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Platypus.
Ornithorhynchus anatinus

These very unusual animals have webbed feet. The fore feet are used for swimming, the back feet as brakes and for steering. The bill of the Platypus is soft and very sensitive, the skin of the bill has touch receptors which are used to receive information about its surroundings, and is also sensitive to the slight electric currents generated by its prey. The eyes and ear apertures, as well as the nostrils are closed whilst under the water. The fur is long and sleek on top, but underneath has extremely thick underfur which remains dry.

 

 

 

The infant Platypus has milk teeth, but these are not replaced when shed. It is interesting to note that fossils found, indicate that the Platypus once upon a time had better developed teeth that were not shed. Food is collected in the water, being mainly invertebrates, both larval and adult, it is sifted from the bottom, stored in large cheek-pouches until it surfaces where whilst resting, the food is broken up between the tongue and the horny grinding plates and shearing ridges on the upper and lower jaws. Larger prey is eaten individually.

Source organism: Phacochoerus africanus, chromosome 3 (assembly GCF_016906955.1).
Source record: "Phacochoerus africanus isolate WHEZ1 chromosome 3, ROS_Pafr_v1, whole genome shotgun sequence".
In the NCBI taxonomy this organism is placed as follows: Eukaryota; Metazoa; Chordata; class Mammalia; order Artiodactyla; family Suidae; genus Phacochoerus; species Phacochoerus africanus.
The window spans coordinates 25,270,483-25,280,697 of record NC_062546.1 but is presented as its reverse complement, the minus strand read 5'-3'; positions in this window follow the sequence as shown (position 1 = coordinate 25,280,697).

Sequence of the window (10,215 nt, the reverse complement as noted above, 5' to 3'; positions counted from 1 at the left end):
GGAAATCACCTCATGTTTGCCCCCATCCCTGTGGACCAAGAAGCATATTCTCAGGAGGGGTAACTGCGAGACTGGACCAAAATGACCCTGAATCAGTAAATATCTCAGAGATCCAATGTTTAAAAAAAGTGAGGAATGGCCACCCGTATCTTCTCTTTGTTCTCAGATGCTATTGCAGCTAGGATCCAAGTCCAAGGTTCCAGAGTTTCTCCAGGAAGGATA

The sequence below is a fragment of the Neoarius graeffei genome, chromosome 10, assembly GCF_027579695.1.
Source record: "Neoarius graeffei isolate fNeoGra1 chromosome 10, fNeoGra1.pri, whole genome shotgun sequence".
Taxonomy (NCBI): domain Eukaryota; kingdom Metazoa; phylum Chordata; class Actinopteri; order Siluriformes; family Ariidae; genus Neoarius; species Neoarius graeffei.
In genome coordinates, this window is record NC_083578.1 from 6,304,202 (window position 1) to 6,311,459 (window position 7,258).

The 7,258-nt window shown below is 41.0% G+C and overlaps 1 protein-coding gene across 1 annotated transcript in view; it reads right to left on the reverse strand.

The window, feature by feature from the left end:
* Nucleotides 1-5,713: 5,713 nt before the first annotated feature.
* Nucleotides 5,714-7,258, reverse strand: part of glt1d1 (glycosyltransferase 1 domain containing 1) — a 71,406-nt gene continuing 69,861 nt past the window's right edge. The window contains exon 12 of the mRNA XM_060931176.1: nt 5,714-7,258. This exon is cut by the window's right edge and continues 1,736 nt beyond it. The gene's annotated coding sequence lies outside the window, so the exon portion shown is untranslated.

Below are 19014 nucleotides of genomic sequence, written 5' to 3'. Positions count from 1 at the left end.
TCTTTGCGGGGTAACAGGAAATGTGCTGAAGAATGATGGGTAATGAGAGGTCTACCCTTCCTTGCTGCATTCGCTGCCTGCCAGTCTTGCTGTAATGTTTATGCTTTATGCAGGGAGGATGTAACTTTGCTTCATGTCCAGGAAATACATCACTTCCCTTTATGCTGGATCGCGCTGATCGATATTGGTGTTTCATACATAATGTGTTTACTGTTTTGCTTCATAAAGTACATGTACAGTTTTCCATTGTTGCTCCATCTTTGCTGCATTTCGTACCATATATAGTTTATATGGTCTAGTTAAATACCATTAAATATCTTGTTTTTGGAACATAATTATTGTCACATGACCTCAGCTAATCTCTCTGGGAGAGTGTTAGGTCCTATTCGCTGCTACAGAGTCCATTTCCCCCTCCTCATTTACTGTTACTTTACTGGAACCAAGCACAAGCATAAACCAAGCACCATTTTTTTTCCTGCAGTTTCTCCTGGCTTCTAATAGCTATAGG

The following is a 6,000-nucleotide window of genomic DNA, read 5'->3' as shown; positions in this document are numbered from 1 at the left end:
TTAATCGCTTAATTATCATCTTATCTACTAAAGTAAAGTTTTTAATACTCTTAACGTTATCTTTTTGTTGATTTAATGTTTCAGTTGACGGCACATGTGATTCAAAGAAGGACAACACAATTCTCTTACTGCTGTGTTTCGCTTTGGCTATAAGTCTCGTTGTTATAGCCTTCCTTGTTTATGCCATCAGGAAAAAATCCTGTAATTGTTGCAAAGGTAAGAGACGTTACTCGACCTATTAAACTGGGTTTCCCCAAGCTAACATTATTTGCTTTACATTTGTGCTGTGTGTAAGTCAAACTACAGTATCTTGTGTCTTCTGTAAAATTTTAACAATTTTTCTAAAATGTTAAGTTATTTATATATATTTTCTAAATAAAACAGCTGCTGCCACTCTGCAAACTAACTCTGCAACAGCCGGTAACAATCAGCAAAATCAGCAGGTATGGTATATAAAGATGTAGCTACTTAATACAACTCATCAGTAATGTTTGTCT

Breeding occurs in our local area around September, the female will lay 1 or 2 eggs which she incubates against her abdomen for about 2 weeks, she will at this stage be inside a blocked off nest at the end of a long burrow called a breeding burrow. The young Platypus will suckle the mother for 4 -5 months, milk is excreted through the skin on the abdomen, they have no teats.


Platypus Much Older Than Thought, Lived with Dinosours

Scott Norris
for National Geographic News

January 22, 2008

 

Updated January 11, 2017  

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